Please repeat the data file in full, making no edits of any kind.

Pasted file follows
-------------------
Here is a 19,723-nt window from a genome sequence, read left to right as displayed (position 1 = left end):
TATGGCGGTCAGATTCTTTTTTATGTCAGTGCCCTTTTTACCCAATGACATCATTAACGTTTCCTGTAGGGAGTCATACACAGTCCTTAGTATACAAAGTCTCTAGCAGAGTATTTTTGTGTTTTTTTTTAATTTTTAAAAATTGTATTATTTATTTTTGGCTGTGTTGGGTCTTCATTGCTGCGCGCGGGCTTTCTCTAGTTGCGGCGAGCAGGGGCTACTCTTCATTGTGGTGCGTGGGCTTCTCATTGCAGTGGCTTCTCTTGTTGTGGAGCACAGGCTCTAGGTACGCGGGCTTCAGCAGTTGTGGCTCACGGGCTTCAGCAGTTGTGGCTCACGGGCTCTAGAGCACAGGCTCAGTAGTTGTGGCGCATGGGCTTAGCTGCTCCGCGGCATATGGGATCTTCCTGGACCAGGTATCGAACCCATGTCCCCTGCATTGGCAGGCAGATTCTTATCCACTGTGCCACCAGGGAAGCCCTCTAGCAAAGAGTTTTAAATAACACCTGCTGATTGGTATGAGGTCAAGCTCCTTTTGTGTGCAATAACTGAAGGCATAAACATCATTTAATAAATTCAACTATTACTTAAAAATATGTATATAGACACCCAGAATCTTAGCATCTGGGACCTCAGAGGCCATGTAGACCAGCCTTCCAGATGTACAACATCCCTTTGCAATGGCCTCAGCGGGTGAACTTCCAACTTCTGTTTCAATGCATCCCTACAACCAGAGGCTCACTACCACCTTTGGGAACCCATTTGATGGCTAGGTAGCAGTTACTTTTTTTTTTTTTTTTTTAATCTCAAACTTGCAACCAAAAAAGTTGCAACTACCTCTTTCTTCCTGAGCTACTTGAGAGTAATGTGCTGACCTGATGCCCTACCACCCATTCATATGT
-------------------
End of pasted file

Here is a 19,723-nt window from a genome sequence, read left to right as displayed (position 1 = left end):
TATGGCGGTCAGATTCTTTTTTATGTCAGTGCCCTTTTTACCCAATGACATCATTAACGTTTCCTGTAGGGAGTCATACACAGTCCTTAGTATACAAAGTCTCTAGCAGAGTATTTTTGTGTTTTTTTTTAATTTTTAAAAATTGTATTATTTATTTTTGGCTGTGTTGGGTCTTCATTGCTGCGCGCGGGCTTTCTCTAGTTGCGGCGAGCAGGGGCTACTCTTCATTGTGGTGCGTGGGCTTCTCATTGCAGTGGCTTCTCTTGTTGTGGAGCACAGGCTCTAGGTACGCGGGCTTCAGCAGTTGTGGCTCACGGGCTTCAGCAGTTGTGGCTCACGGGCTCTAGAGCACAGGCTCAGTAGTTGTGGCGCATGGGCTTAGCTGCTCCGCGGCATATGGGATCTTCCTGGACCAGGTATCGAACCCATGTCCCCTGCATTGGCAGGCAGATTCTTATCCACTGTGCCACCAGGGAAGCCCTCTAGCAAAGAGTTTTAAATAACACCTGCTGATTGGTATGAGGTCAAGCTCCTTTTGTGTGCAATAACTGAAGGCATAAACATCATTTAATAAATTCAACTATTACTTAAAAATATGTATATAGACACCCAGAATCTTAGCATCTGGGACCTCAGAGGCCATGTAGACCAGCCTTCCAGATGTACAACATCCCTTTGCAATGGCCTCAGCGGGTGAACTTCCAACTTCTGTTTCAATGCATCCCTACAACCAGAGGCTCACTACCACCTTTGGGAACCCATTTGATGGCTAGGTAGCAGTTACTTTTTTTTTTTTTTTTTTAATCTCAAACTTGCAACCAAAAAAGTTGCAACTACCTCTTTCTTCCTGAGCTACTTGAGAGTAATGTGCTGACCTGATGCCCTACCACCCATTCATATGT